Investors have flocked to fixed income mutual funds at the fastest rate since the financial crisis, piling in almost $500bn in the first half of 2019 during trade war tensions, recessionary fears and market volatility.

About $487bn flowed into fixed income funds this year, up from $148bn in the first half of 2018, according to figures from Morningstar, the data provider. It is the highest level of first-half net inflows into bond mutual funds for at least a decade.

Assets under management in bond funds have doubled since 2010 to a record $9.4tn at the end of June 2019, as the spread of negative rates across fixed income markets drove up the value of the bond market globally.

Robert Tipp, head of global bonds for PGIM Fixed Income, the US asset manager, said investors were grappling with increased volatility in equity markets at a time when levels of savings are high.

“With ageing demographics and burgeoning savings, bond markets are attractive. Trade tensions, very muted growth globally and high volatility have also pushed investors to bonds,” he said. “The bottom line for investors is they are looking for income and are concerned about risk.”

Bond funds have emerged as a big winner in the shift in central bank policy this year, with investors flocking back to the products in anticipation of interest rate cuts and further monetary easing from central banks globally.

The US Federal Reserve cut its main interest rate by 25 basis point in July, the first reduction since the financial crisis. The European Central Bank’s rate-setters have also said the institution should be “ready and prepared” to unleash new stimulus.

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“This year we have seen global central banks turn from tightening to easing. This is good for fixed income in general as it pushes yields lower and boosts returns,” said Mark Holman, chief executive of TwentyFour Asset Management, a UK fixed income specialist.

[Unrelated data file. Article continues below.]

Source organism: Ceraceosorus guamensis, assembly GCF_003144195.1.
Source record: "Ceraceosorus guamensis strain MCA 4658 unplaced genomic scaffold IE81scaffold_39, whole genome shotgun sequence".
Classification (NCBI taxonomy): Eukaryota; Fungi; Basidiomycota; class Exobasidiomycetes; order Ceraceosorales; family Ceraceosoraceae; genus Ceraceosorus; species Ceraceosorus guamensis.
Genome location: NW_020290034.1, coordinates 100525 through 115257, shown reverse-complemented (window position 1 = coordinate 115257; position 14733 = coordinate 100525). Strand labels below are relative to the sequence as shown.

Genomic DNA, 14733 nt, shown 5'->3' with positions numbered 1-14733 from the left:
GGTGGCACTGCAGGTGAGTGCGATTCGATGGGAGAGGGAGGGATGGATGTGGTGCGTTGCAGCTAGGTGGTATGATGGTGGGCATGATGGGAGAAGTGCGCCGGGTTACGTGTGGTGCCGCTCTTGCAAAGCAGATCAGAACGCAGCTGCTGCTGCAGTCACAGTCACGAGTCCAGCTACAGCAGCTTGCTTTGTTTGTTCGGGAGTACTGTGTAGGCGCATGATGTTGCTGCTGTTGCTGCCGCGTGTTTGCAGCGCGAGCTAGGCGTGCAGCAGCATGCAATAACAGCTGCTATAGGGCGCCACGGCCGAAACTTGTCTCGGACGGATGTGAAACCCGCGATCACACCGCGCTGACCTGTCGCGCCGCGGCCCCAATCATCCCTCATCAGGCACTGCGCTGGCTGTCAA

He added that the equity market sell-off at the end of 2018 had reminded investors “to hold more fixed-income assets”.

An influential survey found last month that institutional investors are buckling up for a global economic downturn. The UK economy contracted in the second quarter for the first time in almost seven years, while industrial production in Germany fell more than expected in June, compounding fears the country could be heading for a recession.

The long-running trade dispute between the US and China has also spooked investors. US president Donald Trump escalated tensions with China this month, triggering a sell-off in equities and a flight to government debt.

Evangelia Gkeka, senior manager research analyst for fixed income at Morningstar, said recent market volatility “stemming from concerns over the US-China trade conflict combined with potential quantitative easing measures from the Fed and the ECB led to safe heaven flows into core government bonds”.

Andrew Mulliner, global bonds portfolio manager at Janus Henderson Investors, the $360bn fund house, said there was much talk in recent years that equities would return to favour, but investors continued to be attracted to the security of bonds.

“The story of the last 10 years has been a consistent demand for bonds over equities,” he added.

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Equity mutual funds had inflows of $354bn during 2018, more than three times the $113bn that flowed into fixed income funds. But this year, equity funds have suffered outflows of $26.5bn, according to data from Morningstar.

Joern Wasmund, global head of fixed income at DWS Group, the $719bn asset management subsidiary of Deutsche Bank, said he is not expecting a change in demand for fixed income in the near future.

“The expectation of a second round of asset purchases by the ECB only reinforces this trend. Investment grade credit flows should be a beneficiary,” he said.

But he warned that the negative or ultra-low yield levels were pushing some investors into riskier asset classes.

“Vigilance is necessary. At the same time, the accommodative monetary policies mitigate the risk of a sharp sell-off in investment grade fixed-income assets and should keep default rates, absent a trade war or supply price shock, at moderate levels,” he said.

Via Financial Times